Making the assumption you are in the US.You have a copyright to your work the instant it is created. (Unless you have signed it away somehow) Watermarking the image is a way of making it known that you are the creator and copyright holder. It will not prevent unauthorized use by unscroupulous people.To ever claim damages for copyright infringement you should register your images with the Copyright office.
In the United States, the copyright mark on your watermark does have meaning and value: it means you have legal rights to the picture and it prevents others from copying it or using it without your permission. I believe that the watermark isn't even required for you to assert your claim of copyright.
Of course, with digital images, it's very hard to prevent people from copying your stuff, then identifying that someone else is using it and then stop them, and realistically, if you don't want people to steal digital images, you probably ought not to put them online or send them to others. Flickr, Facebook, Instagram and probably others will force people to take down your images if you send Flickr/Facebook/Instagram/others a notice of copyright infrignement with supporting documentation. I have done this several times. The really hard part is finding who is illegally using your images.
You have a copyright to your work the instant it is created. (Unless you have signed it away somehow) Watermarking the image is a way of making it known that you are the creator and copyright holder. It will not prevent unauthorized use by unscroupulous people.
It can be different in each country. In the US, copyright is a legal right that you receive the moment you create your work, regardless of whether or not there is a watermark.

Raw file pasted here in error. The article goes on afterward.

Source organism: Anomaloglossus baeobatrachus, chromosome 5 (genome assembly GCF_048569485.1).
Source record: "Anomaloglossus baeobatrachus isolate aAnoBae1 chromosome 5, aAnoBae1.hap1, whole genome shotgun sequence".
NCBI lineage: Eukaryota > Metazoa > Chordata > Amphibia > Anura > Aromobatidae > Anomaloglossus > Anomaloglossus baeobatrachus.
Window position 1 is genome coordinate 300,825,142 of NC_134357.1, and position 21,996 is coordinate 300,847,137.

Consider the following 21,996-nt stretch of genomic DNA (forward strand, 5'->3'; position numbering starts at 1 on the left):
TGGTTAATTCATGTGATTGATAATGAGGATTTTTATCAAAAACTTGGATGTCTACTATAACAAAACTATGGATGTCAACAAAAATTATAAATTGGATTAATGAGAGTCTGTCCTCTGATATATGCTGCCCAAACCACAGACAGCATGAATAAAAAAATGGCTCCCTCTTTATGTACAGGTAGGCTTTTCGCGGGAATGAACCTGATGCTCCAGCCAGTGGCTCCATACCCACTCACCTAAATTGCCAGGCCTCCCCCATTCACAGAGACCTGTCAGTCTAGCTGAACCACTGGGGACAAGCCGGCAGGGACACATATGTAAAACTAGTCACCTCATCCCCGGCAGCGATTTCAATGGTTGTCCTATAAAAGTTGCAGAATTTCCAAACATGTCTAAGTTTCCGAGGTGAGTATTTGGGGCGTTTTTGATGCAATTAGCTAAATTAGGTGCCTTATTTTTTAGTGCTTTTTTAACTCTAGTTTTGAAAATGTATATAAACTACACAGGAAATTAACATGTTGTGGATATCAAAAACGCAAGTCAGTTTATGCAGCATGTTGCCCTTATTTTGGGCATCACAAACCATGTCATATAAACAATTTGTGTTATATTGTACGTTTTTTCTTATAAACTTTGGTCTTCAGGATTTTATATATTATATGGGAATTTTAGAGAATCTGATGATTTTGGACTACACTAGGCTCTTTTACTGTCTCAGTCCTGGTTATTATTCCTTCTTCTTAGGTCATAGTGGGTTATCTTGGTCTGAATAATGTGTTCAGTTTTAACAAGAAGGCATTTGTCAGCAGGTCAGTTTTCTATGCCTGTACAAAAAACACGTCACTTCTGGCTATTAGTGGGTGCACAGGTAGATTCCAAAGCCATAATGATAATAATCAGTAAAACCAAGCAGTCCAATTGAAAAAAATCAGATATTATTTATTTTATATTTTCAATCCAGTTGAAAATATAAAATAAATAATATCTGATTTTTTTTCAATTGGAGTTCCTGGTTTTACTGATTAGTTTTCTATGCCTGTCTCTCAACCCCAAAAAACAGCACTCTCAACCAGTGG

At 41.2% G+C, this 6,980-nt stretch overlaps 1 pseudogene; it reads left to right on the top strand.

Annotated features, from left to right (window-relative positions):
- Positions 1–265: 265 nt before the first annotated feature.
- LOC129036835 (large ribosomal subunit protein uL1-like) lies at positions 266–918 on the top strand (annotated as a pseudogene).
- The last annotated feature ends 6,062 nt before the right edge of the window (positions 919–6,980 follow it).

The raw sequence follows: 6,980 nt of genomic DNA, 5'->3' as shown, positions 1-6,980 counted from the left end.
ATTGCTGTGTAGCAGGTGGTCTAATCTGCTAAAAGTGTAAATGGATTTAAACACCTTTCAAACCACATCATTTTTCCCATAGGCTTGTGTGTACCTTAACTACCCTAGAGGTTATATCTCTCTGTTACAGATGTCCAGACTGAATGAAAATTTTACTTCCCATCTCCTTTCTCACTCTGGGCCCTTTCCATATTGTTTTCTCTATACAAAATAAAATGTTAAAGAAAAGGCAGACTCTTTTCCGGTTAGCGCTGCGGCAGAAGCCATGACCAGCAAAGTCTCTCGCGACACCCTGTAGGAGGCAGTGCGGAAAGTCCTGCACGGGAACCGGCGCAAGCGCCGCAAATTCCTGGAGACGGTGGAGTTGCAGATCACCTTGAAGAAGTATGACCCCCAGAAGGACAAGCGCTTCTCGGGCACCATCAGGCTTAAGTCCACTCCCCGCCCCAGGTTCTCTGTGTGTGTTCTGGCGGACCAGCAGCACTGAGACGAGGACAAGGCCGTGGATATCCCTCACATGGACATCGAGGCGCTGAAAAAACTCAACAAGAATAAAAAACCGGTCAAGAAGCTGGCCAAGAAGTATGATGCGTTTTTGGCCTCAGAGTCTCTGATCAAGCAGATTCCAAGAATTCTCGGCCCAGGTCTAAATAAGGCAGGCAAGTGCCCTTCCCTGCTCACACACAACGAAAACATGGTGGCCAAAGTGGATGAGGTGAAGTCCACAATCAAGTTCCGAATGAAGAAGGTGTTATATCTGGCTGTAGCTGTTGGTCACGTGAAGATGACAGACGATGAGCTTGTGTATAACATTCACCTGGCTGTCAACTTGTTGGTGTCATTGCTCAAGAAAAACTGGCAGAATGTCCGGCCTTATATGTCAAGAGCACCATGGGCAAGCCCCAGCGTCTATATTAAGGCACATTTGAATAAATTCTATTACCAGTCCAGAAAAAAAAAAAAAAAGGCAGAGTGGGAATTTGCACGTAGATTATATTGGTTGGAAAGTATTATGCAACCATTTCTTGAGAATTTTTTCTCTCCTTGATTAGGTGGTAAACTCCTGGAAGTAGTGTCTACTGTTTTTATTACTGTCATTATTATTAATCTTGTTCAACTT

A watermark gives notice of that copyright, but it is not the copyright itself.
A watermark can’t prevent copyright infringement, but it can help deter it. In the US, what helps the most is registering your images with the US Copyright Office because if you take legal action against an infringer, the potential financial settlement for you is much higher if the image is registered.
Because a watermark can only deter (not prevent) infringement, for many photographers a watermark is more valuable for letting people know that they took that photo, so if someone sees your photo on a random website or social media and wants to license your photo, they can see how to contact you to buy a license.
Another way to give notice is to make sure the Copyright field in image metadata has your copyright notice in it. You can enter this for many images at once in the Metadata panel in Adobe Lightroom Classic or Bridge, or for an open image in Photoshop by choosing File > File Info.
Whether you use a watermark, a metadata, or both, they can help you in court because the DMCA law says you might get a higher settlement if someone infringed your copyright when a notice was present.
I am not a lawyer, so if you want more legal details, you should talk to an intellectual property attorney. You can also learn more about copyright for photographers in the US at these two websites: